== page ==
Tuesday, June 6, 2017
The recent decision by President Trump to remove the United States from the Paris Climate Change Agreement, was defended by the President, as well as his supporters, as another example of putting America first. The specifics of that reasoning seem to center around the requirement for the nations of the developed world to offset the costs of nations in the undeveloped world as they switch from cheaper, but dirtier forms of energy to cleaner but less cost effective methods, as well as the short term cost to the United States for doing the same.
Strictly speaking, there is logic to such assertions. Why should the tax payers of Pittsburgh or Des Moines foot the bill for foreign nations to change their energy strategy? Even more pointedly, why should Americans risk an improving economy by committing to future emission reductions which will harm the existing energy industry, possibly resulting in lost jobs and higher energy costs?
Perhaps the answer lies in the basis of an America first policy. Certainly, maintaining the status quo in terms of carbon emissions and greenhouse gasses relieves us from the pressure of thinking about the possible consequences of such actions. While defending the status quo is not generally a rallying cry for a populist movement, such as the one which resulted in Trump's election, it is certainly easily justifiable if one assumes change will be disruptive. When America First translates into going it alone, without the cooperation of other countries, then there is very little reason to engage in any cooperative enterprise because cooperation with others necessitates compromise.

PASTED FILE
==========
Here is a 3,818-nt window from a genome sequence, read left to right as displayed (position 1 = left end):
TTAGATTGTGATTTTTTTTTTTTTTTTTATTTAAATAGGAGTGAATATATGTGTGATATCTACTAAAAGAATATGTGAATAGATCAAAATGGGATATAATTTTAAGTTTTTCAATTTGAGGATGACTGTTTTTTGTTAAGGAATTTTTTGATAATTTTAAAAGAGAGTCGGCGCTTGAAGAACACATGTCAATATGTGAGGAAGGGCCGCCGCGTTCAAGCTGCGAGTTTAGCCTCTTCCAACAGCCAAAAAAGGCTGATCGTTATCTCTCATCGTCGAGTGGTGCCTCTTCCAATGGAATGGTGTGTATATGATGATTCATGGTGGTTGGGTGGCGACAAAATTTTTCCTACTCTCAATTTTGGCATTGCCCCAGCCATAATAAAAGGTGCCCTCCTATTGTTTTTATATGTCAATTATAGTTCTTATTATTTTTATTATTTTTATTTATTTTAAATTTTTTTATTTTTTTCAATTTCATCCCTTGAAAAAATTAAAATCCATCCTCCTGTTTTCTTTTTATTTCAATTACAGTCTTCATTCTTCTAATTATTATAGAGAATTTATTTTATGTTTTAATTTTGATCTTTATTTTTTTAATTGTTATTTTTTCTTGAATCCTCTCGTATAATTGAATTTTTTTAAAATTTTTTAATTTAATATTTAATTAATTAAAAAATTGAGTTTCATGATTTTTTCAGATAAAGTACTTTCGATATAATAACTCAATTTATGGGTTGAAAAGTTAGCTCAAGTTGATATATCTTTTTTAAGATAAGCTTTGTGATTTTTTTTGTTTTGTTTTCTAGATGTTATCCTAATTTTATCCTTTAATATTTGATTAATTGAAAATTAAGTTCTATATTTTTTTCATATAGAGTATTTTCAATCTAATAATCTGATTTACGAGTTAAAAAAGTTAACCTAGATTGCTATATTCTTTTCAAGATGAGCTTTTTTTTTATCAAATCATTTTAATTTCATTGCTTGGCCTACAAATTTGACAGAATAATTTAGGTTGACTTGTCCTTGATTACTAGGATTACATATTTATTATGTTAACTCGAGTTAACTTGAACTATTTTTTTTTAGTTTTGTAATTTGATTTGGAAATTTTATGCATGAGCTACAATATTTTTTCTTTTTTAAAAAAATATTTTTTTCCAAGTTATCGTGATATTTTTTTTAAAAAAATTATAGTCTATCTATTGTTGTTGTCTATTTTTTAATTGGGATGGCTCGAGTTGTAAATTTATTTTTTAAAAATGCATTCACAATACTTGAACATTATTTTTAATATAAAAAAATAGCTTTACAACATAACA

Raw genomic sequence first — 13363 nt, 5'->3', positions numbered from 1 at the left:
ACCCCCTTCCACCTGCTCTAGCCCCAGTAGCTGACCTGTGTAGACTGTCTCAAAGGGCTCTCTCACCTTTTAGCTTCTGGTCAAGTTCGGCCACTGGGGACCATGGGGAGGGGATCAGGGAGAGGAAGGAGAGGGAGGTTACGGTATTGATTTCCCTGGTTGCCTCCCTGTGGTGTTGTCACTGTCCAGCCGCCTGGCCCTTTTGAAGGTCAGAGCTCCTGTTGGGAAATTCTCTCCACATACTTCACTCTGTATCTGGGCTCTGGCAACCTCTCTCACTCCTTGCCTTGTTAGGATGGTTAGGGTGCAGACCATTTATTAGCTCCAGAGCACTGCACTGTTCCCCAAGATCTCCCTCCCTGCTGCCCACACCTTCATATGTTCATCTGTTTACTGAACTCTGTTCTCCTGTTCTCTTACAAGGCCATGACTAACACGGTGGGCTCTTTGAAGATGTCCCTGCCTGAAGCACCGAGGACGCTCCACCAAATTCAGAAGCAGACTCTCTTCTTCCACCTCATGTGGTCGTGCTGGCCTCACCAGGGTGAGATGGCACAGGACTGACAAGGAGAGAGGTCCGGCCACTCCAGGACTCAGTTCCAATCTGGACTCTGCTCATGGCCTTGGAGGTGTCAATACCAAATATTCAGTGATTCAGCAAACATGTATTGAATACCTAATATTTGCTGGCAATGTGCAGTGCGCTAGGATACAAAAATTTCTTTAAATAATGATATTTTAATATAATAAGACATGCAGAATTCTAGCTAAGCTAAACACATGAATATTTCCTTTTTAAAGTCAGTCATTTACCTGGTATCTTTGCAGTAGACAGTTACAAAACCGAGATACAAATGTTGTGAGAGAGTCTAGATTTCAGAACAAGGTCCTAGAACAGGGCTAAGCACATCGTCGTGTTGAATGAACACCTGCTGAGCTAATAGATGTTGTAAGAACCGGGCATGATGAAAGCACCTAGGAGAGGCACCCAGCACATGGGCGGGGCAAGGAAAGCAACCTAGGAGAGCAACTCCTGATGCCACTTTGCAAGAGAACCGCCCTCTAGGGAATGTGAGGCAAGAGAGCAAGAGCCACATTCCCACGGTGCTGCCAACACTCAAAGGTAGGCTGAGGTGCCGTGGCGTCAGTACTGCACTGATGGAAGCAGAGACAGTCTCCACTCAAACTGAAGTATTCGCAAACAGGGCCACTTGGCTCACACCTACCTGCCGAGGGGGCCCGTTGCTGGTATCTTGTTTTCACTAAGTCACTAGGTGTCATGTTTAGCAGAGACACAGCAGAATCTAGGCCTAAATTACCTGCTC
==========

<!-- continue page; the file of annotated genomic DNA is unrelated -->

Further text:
This mantra should not be surprising as we try to understand our President's logic; time after time during the campaign and since his inauguration, Trump has repeatedly claimed that he alone could fix our problems. It is reflected in his comments about the Middle East situation being not that hard to resolve, in his comments about how surprised he was that health care is so complicated, and even his admission that being president is much harder that he thought. When one is used to making a decision then having zero negative feedback on its merits, when one is used to working with people whose only goal is to tell you how wonderful you and your ideas are, when one is able to fall back on unbalanced tax laws that enable you to write off your mistakes while raking in as much as possible when successful, America First is just an extension of Donald Trump first.
But that doesn't necessarily mean that this decision is unwise. The real question is, does reducing greenhouse gasses by moving away from fossil fuels to more greener energy sources, put America first?
If you believe that climate change is the biggest challenge facing America, and the world, then any program that reduces our carbon emissions places the short and long term interests of America first. Put another way, the costs of doing nothing far outweigh the cost of working gradually, so that short term expenses can be spread out over time and be less intrusive. What seems ironic to me is that even if you believe that the rising temperature of the earth is natural, part of a cycle beyond the capacity of man to influence, it is still true that the earth is warming. Again then, wouldn't a plan which helps to minimize the effects of such warming, flooding of coastal cities, changing weather patterns, alterations of growing seasons, etc, place America First?